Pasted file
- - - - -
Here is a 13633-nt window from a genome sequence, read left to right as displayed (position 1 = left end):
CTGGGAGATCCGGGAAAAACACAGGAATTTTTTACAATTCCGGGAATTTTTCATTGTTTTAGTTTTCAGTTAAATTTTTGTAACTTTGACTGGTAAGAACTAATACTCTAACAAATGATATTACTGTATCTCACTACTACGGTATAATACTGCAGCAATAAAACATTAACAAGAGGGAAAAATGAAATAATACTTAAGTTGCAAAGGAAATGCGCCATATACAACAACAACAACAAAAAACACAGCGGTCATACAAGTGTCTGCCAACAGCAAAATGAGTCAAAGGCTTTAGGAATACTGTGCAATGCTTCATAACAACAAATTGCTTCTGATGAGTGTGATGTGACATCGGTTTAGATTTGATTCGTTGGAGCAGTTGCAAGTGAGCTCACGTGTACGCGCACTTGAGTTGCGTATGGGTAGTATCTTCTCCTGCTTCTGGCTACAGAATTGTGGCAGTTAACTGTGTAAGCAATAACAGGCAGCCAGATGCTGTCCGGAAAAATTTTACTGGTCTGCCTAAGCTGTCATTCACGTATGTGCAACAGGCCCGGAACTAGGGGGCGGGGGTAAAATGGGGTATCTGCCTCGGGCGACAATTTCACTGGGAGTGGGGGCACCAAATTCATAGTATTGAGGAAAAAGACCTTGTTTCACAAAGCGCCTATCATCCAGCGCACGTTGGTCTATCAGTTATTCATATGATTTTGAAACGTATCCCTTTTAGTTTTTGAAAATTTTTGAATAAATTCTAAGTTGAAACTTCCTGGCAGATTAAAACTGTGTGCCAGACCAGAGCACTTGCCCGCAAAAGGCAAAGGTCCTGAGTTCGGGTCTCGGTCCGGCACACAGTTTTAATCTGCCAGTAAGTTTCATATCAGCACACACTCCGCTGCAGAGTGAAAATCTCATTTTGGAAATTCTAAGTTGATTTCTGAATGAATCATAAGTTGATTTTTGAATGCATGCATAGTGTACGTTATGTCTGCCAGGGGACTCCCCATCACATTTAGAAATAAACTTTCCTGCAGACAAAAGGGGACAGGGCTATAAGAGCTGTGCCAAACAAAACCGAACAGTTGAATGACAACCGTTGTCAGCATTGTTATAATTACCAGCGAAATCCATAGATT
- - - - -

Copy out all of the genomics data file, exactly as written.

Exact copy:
Here is a 13633-nt window from a genome sequence, read left to right as displayed (position 1 = left end):
CTGGGAGATCCGGGAAAAACACAGGAATTTTTTACAATTCCGGGAATTTTTCATTGTTTTAGTTTTCAGTTAAATTTTTGTAACTTTGACTGGTAAGAACTAATACTCTAACAAATGATATTACTGTATCTCACTACTACGGTATAATACTGCAGCAATAAAACATTAACAAGAGGGAAAAATGAAATAATACTTAAGTTGCAAAGGAAATGCGCCATATACAACAACAACAACAAAAAACACAGCGGTCATACAAGTGTCTGCCAACAGCAAAATGAGTCAAAGGCTTTAGGAATACTGTGCAATGCTTCATAACAACAAATTGCTTCTGATGAGTGTGATGTGACATCGGTTTAGATTTGATTCGTTGGAGCAGTTGCAAGTGAGCTCACGTGTACGCGCACTTGAGTTGCGTATGGGTAGTATCTTCTCCTGCTTCTGGCTACAGAATTGTGGCAGTTAACTGTGTAAGCAATAACAGGCAGCCAGATGCTGTCCGGAAAAATTTTACTGGTCTGCCTAAGCTGTCATTCACGTATGTGCAACAGGCCCGGAACTAGGGGGCGGGGGTAAAATGGGGTATCTGCCTCGGGCGACAATTTCACTGGGAGTGGGGGCACCAAATTCATAGTATTGAGGAAAAAGACCTTGTTTCACAAAGCGCCTATCATCCAGCGCACGTTGGTCTATCAGTTATTCATATGATTTTGAAACGTATCCCTTTTAGTTTTTGAAAATTTTTGAATAAATTCTAAGTTGAAACTTCCTGGCAGATTAAAACTGTGTGCCAGACCAGAGCACTTGCCCGCAAAAGGCAAAGGTCCTGAGTTCGGGTCTCGGTCCGGCACACAGTTTTAATCTGCCAGTAAGTTTCATATCAGCACACACTCCGCTGCAGAGTGAAAATCTCATTTTGGAAATTCTAAGTTGATTTCTGAATGAATCATAAGTTGATTTTTGAATGCATGCATAGTGTACGTTATGTCTGCCAGGGGACTCCCCATCACATTTAGAAATAAACTTTCCTGCAGACAAAAGGGGACAGGGCTATAAGAGCTGTGCCAAACAAAACCGAACAGTTGAATGACAACCGTTGTCAGCATTGTTATAATTACCAGCGAAATCCATAGATT